And the west yawned, if they bothered to acknowledge the massacre at all.
How did a Sunni terrorist group like the Islamic State flow into Iraq and set up roots there?
Because you had a government that was persecuting and killing the Sunnis.
Sympathy was created.
They were able to present themselves as "defenders."
And they were able to seize that role because the world didn't care.
The White House didn't give a damn.
They installed Nouri for a second term (after he lost the 2010 election) and they looked the other way.
They never condemned anything.
They didn't even condemn the massacre in Hawija -- which was only a larger scale version of events that repeatedly took place.
That's why the Islamic State was able to take root in Iraq.
And until this is dealt with, there is no solution or moving forward in Iraq.
I guess the Iraqi government could kill off every Sunni in Iraq and maybe then they could 'resolve' the issue.
And possibly that's the 'plan'?
But the only way to have a peaceful solution in Iraq is to end the persecution of the Sunnis and allow for a true partnership to take place.
Does Haider al-Abadi grasp that?
There's no indication that he does.
Of today's speech, PRESS TV reports he declared, "The political conflict among politicians and their impact on the brave security forces permits acts of terrorism to occur."
His "political conflict" is that he's not being allowed to tear apart his existing Cabinet -- one he had to present to Parliament and get their okay to become prime minister in the second half of 2014 -- and replaced them with people he wants.
His April list was shot down.
He's now attempting to push through a new list.
He paints them as "technocrats" but it's about ending the established quota system that guarantees representation of all Iraqis.
That's what he's at war with, that's what he's trying to dismantle and destroy.
Martha Raddatz will be reporting from Iraq Sunday on ABC's THIS WEEK.
Today, the US Defense Dept announced:
Strikes in Iraq
Rocket artillery and fighter and remotely piloted aircraft conducted 17 strikes in Iraq, coordinated with and in support of the Iraqi government:
-- Near Baghdadi, a strike struck an ISIL tactical unit and destroyed an ISIL vehicle and an ISIL command-and-control node.
-- Near Albu Hayat, two strikes struck an ISIL tactical unit and destroyed an ISIL fighting position and an ISIL weapons cache.
-- Near Rutbah, four strikes struck an ISIL tactical unit, an ISIL headquarters, an ISIL vehicle-borne bomb facility and an ISIL staging facility.
-- Near Beiji, a strike struck an ISIL tactical unit and destroyed an ISIL bunker.
-- Near Fallujah, a strike struck a large ISIL tactical unit and destroyed an ISIL fighting position.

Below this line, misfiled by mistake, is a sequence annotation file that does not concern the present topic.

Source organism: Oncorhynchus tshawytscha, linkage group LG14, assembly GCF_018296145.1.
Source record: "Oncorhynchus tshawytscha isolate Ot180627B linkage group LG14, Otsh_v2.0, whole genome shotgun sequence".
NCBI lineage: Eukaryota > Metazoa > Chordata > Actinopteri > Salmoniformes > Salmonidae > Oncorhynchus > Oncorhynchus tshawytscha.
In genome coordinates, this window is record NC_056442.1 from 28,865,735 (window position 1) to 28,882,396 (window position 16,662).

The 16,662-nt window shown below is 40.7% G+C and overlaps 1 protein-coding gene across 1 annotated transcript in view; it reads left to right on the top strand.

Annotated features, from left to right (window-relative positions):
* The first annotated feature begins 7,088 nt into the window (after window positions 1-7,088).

-- Near Habbaniyah, two strikes struck two separate ISIL tactical units and destroyed an ISIL fighting position, an ISIL vehicle and an ISIL anti-air artillery piece.
-- Near Haditha, a strike destroyed an ISIL weapons cache.
-- Near Qayyarah, three strikes struck an ISIL headquarters and destroyed an ISIL tactical vehicle and an ISIL mortar system.-- Near Tal Afar, two strikes destroyed an ISIL tunnel system and an ISIL road-roller.
Task force officials define a strike as one or more kinetic events that occur in roughly the same geographic location to produce a single, sometimes cumulative, effect. Therefore, officials explained, a single aircraft delivering a single weapon against a lone ISIL vehicle is one strike, but so is multiple aircraft delivering dozens of weapons against buildings, vehicles and weapon systems in a compound, for example, having the cumulative effect of making those targets harder or impossible for ISIL to use. Accordingly, officials said, they do not report the number or type of aircraft employed in a strike, the number of munitions dropped in each strike, or the number of individual munition impact points against a target. Ground-based artillery fired in counterfire or in fire support to maneuver roles is not classified as a strike.
The Iraq War continues. And one of the people who helped start it (and kept it going) is running for the Democratic Party's presidential nomination. Philip Weiss (MONDOWEISS) notes War Hawk Hillary Clinton was discussed on MSNBC's HARDBALL when host Chris Matthews spoke with NEW YORK TIMES journalist Mark Landler:
Matthews: Her key decision politically which hurt her in the 2008 race was supporting the authorization for going to war in Iraq. How did she turn on that… How did she get to that decision. How has she reviewed it since?
Landler: First of all, She’s acknowledged that was a mistake
Matthews: What’s that mean, though, what’s mistake mean?
Landler: OK, she’s acknoweldged that was a mistake because she said she wasn’t given access to the full intelligence dossier, right?
Matthews: That’s not a mistake.
Landler: And the point is she didn’t read the full NIE that actually talked about whether Saddam had weapons of mass destruction or not.
Matthews: Well did he have nuclear weapons? I’ve got no evidence that ever have suggested we knew or thought he did. But they sold it.
Landler: That’s right. She sort of hung it on her being deceived by the administration when the argument is she probably didn’t do adequate due diligence to figure out the truth.
Matthews: Why did she want to vote yes?
Landler: I think it was a combination of what I said earlier, which is her own instincts, plus you have to also acknowledge, New York senator, post-9/11, worried about her own–
Matthews: Concerned about Israel, too.
Landler: Precisely. Worried about her own possible political future.